1 year, 4 months ago
The Colorado shooting has brought out the worst in analytical reasoning in what I had called (in a different context) confused and goofy Christians who “forgot all about their theology and think that a new regulation, law or treaty will bring peace on earth and good will toward men.” There is David Gibson at Huffington Post, and Chuck Currie at Huffington Post, and others. Gun control is certainly a religious issue (at least for me), as I discussed in Let He Who Has No Gun Sell His Robe And Buy One. The question “what would Jesus do” if he had the chance to have weapons or jettison them is easily answered. Jesus advocated weapons.
But it was in this context that a church in Georgia went to court to request legal relief from Georgia’s law that forbids the carrying of weapons in places of worship. About one and a half years ago:
A gun rights group filed a notice Wednesday that it will appeal a federal judge’s dismissal of a suit challenging a state law banning weapons in churches, mosques and synagogues.
John Monroe, the attorney for GeorgiaCarry.org, filed a notice that he plans to ask the 11th U.S. Circuit Court of Appeals to review U.S. District Judge Ashley Royal’s decision. Royal ruled Monday that a 2010 law that lists places of worship among locations where guns are not allowed did not violate the First Amendment right to freedom of religion or the Second Amendment guarantee of a right to bear arms.
The lawsuit — brought by GeorgiaCarry.org, the organization’s past president and the minister at the Baptist Tabernacle of Thomaston — challenged the inclusion of places of worship on a list of places where guns are not allowed – government buildings, courthouses, jails and prisons, state mental hospitals, nuclear power plants, bars without the owner’s permission and polling places.
The 11th U.S. Circuit Court of Appeals has made their decision.
A federal appeals court has upheld Georgia’s law banning guns in churches and other places of worship.
The 11th U.S. Circuit Court of Appeals decision, published Friday, upholds a lower court’s dismissal of a lawsuit challenging the law. The lawsuit was filed by a gun rights organization — GeorgiaCarry.org — and the Rev. Jonathan Wilkins of the Baptist Tabernacle of Thomaston. Wilkins had said he wanted to have a gun for protection while working in the church office.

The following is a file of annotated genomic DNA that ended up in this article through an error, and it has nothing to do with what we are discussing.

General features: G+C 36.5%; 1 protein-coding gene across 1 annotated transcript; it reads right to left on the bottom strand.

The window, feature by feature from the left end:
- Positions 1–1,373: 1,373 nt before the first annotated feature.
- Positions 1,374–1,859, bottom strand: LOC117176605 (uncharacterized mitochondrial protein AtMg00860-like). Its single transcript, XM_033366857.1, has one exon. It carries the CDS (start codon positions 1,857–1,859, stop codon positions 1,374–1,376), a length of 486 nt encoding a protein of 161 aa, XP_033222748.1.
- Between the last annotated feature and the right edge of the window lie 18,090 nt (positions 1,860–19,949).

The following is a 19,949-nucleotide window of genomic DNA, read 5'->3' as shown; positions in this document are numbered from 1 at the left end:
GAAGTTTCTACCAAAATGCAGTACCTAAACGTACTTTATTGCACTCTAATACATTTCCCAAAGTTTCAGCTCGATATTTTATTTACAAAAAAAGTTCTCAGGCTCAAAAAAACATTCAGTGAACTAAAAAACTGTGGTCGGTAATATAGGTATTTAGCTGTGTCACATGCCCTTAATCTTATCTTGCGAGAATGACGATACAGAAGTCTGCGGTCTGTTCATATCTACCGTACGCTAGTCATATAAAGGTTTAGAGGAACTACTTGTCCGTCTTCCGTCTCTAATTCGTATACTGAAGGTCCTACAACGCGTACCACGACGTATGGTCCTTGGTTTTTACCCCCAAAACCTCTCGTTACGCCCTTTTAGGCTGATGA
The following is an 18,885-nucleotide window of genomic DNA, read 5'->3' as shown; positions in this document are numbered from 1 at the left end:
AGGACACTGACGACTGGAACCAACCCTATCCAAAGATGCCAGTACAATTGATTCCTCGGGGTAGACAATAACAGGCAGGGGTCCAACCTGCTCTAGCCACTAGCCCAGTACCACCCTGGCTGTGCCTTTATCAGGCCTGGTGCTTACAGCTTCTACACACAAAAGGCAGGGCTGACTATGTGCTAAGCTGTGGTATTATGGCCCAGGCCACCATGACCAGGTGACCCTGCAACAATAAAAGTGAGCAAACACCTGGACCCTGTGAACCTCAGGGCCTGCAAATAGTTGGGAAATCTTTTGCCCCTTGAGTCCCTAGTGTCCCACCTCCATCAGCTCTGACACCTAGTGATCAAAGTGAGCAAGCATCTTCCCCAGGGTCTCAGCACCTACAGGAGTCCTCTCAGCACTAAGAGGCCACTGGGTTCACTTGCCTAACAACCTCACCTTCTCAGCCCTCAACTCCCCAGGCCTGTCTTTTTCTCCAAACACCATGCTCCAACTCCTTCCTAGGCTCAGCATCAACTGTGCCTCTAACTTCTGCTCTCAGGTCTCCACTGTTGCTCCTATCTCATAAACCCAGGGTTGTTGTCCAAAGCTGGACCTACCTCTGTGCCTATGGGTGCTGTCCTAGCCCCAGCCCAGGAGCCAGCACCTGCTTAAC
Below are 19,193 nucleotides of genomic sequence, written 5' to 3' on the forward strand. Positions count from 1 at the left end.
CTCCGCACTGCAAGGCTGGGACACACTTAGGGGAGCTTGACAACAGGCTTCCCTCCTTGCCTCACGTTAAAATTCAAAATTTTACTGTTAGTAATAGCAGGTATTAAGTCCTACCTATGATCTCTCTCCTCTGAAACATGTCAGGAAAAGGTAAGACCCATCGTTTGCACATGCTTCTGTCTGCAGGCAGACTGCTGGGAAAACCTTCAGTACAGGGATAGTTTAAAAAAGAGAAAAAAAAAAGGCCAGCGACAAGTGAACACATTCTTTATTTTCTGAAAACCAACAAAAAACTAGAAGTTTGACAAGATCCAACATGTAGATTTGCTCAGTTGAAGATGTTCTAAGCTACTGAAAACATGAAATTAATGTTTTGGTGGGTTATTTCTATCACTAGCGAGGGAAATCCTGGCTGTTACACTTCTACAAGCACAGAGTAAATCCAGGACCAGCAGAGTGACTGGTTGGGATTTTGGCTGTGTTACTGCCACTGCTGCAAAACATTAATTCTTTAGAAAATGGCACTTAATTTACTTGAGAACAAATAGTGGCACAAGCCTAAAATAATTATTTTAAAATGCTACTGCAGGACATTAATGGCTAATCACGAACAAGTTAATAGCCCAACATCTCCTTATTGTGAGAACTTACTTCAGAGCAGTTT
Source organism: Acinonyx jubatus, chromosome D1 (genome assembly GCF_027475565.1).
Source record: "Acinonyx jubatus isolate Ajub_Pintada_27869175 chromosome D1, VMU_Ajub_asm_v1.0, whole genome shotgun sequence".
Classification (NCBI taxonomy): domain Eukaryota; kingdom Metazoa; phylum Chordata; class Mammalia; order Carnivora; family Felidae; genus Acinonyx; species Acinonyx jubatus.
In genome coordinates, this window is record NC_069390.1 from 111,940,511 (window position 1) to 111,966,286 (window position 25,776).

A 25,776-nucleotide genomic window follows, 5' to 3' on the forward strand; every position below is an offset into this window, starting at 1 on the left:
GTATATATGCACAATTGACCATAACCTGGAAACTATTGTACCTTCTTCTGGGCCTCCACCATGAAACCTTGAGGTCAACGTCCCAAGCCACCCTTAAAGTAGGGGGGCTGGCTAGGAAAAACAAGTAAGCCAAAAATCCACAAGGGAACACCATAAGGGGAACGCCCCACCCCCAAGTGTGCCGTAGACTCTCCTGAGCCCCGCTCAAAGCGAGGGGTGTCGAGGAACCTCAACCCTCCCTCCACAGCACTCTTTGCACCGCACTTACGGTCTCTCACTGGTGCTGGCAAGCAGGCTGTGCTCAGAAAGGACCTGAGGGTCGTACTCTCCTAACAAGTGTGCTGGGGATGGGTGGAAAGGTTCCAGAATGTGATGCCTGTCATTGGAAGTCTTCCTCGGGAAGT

The 11th Circuit rejected arguments that Georgia’s ban violates the plaintiffs’ First Amendment right to freedom of religion and Second Amendment right to bear arms.
John Monroe, a lawyer for Georgia Carry, said Monday the plaintiffs hadn’t decided whether to appeal to the U.S. Supreme Court.
“We’re looking at it,” Monroe said of the 11th Circuit decision. “We respect the court’s decision, but we were disappointed.”
[ ... ]
“We conclude that the Second Amendment does not give an individual a right to carry a firearm on a place of worship’s premises against the owner’s wishes because such right did not pre-exist the Amendment’s adoption,” the opinion says. “Enforcing the Carry Law against a license holder who carries a firearm on private property against the owner’s instructions would therefore be constitutional.”
This last part is very important, because the news report has, in my opinion, hit the core of the court’s argument. It says:
A place of worship’s right, rooted in the common law, to forbid possession of firearms on its property is entirely consistent with the Second Amendment. Surely, given the Court’s pronouncement that the Second Amendment merely “codified a pre-existing right,” Plaintiffs cannot contend that the Second Amendment in any way abrogated the well established property law, tort law, and criminal law that embodies a private property owner’s exclusive right to be king of his own castle. By codifying a pre-existing right, the Second Amendment did not expand, extend, or enlarge the individual right to bear arms at the expense of other fundamental rights; rather, the Second Amendment merely preserved the status quo of the right that existed at the time.42 Indeed, numerous colonial leaders, as well as scholars whose work influenced the Founding Fathers, embraced the concept that a man’s (or woman’s) right to control his (or her) own private property occupied a special role in American society and in our freedom.
Regardless of one’s views on weapons on private property, this might be a compelling argument if it had anything to do with the case. This isn’t a case about concealed carry permit holders wishing to carry their weapons when the church authorities had a policy against such actions.
The original complaint states that “The Tabernacle would like to have members armed for the protection of its members attending worship services and other events at the Tabernacle’s place of worship, but is in fear of arrest and prosecution of such members under the Carry Ban for doing so.”
In fact, the church is a plaintiff in the complaint. So in addressing (under the rubric of the second amendment) the issue of whether weapons may be carried on private property where there is a policy against it, the court has erected and knocked down a straw man. Instead they could have granted the plaintiff’s petition and still left intact the prohibition for private property when the owner’s policy went contrary to the plaintiff’s desire. They avoided the core issue in their cowardly ruling – they cut and ran when faced with people who wish exercise their constitutional rights. Typical American workers can’t get away with such foolishness in the work place and still retain a job.